Three people have been admitted to Taranaki Base Hospital with swine flu so far this season.
But national data shows influenza levels are still on the low side, Taranaki District Health Board public health medicine specialist Jonathan Jarman said.
"We are only just starting to enter what is called the ‘flu season'."
Swine flu, or H1N1, is not as deadly as it used to be because a vaccine has been available for four years and a lot of people now have some immunity, he said.
In 2009 the H1N1 strain was a new virus that infected a lot of people around the world in a short period of time. "At the time we did not know how severe it was going to be and no-one had any immunity to it. Also in 2009 there was no vaccine."
And though the swine flu virus in 2009 was not as bad as expected it still made a lot of people very unwell, Jarman said.
"People died from it. Many intensive care units in Australasia saw cases admitted with influenza particularly among those with pre-existing illnesses and pregnant women."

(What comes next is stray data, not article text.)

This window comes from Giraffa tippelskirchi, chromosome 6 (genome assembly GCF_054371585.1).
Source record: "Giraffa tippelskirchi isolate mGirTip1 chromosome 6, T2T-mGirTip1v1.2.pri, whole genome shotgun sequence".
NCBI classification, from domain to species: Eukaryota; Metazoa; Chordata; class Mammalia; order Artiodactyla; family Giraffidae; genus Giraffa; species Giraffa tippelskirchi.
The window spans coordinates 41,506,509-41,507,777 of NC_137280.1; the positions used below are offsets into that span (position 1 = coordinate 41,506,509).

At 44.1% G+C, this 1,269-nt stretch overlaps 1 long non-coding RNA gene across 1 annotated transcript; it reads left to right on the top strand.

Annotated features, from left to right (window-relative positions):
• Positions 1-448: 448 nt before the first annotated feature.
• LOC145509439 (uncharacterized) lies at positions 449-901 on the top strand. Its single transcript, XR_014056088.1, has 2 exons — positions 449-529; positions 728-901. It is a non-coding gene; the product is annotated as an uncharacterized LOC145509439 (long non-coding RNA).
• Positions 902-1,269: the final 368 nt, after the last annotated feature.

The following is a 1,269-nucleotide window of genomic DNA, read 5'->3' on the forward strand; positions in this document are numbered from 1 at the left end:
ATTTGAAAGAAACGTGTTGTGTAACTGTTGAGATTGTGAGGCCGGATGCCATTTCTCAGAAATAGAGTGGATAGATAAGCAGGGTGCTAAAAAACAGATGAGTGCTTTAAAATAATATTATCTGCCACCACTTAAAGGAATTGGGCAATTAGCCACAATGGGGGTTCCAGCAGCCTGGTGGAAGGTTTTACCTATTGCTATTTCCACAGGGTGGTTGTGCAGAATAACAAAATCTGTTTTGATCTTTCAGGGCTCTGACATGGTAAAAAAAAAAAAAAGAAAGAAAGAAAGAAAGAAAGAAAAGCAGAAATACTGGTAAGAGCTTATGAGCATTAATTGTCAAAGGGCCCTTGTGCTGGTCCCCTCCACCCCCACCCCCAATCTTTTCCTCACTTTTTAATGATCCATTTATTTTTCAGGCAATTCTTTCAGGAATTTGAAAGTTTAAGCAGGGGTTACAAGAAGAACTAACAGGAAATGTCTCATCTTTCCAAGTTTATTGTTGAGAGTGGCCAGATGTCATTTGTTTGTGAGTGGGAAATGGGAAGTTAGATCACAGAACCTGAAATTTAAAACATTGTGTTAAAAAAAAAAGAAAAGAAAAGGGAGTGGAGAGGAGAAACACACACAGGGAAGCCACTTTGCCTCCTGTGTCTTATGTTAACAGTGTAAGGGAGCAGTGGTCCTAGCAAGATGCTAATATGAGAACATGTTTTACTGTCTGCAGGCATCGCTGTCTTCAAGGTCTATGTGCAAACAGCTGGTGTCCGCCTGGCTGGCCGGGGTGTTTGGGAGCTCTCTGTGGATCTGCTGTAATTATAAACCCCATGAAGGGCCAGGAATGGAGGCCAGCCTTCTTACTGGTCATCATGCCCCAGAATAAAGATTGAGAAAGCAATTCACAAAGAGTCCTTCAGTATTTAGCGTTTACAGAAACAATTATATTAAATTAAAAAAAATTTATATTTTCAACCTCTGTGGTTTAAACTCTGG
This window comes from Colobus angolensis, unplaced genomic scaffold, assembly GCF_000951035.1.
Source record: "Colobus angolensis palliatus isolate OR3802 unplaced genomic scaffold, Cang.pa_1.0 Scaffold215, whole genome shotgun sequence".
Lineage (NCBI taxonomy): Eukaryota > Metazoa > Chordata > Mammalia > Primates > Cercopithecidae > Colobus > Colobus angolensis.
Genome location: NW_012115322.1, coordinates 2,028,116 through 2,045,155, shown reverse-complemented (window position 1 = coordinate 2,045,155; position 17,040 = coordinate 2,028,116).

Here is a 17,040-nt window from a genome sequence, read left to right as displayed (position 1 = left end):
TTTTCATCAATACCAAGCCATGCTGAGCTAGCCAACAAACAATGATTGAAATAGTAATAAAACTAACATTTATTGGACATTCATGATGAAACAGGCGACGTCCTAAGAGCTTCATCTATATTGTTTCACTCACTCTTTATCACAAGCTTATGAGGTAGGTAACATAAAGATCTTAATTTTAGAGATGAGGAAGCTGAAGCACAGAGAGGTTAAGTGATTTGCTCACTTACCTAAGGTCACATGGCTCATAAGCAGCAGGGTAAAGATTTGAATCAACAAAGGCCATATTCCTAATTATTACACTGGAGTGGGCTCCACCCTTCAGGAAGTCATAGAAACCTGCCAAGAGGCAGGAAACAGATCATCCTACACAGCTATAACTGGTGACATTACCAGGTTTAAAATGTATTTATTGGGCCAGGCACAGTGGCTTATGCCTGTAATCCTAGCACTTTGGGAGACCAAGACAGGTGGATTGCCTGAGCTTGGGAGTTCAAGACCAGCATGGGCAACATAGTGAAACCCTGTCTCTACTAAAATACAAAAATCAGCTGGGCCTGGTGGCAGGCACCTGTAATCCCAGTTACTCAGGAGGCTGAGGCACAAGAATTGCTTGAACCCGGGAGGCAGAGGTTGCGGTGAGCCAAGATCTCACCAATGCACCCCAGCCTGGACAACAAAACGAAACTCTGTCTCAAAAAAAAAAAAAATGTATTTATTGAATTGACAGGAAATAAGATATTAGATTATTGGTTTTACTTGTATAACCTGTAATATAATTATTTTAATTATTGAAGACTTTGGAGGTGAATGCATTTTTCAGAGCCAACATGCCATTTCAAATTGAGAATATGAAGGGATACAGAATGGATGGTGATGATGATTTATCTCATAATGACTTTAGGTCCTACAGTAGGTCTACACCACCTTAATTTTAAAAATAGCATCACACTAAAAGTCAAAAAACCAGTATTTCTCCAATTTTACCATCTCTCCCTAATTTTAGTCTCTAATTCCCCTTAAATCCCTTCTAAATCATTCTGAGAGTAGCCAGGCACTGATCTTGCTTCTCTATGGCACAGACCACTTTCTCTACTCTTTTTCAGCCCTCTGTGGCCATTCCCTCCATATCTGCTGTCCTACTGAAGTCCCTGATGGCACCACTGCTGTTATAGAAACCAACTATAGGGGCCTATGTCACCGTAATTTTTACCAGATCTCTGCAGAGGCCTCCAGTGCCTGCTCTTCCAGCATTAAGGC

The most common flu virus being identified this year is the H1N1 strain from 2009, Jarman said.
"This strain has a bit of a kick and can put healthy adults into hospital. The people normally at risk from the complications of influenza are the very young, the elderly, pregnant women and people with long-term illnesses."
Vaccination is the best protection against influenza and the vaccine provides protection against two other strains of influenza as well as H1N1.
About 400 deaths each year in New Zealand are related to influenza infection and one out of five people get the flu each year.
- Taranaki Daily News
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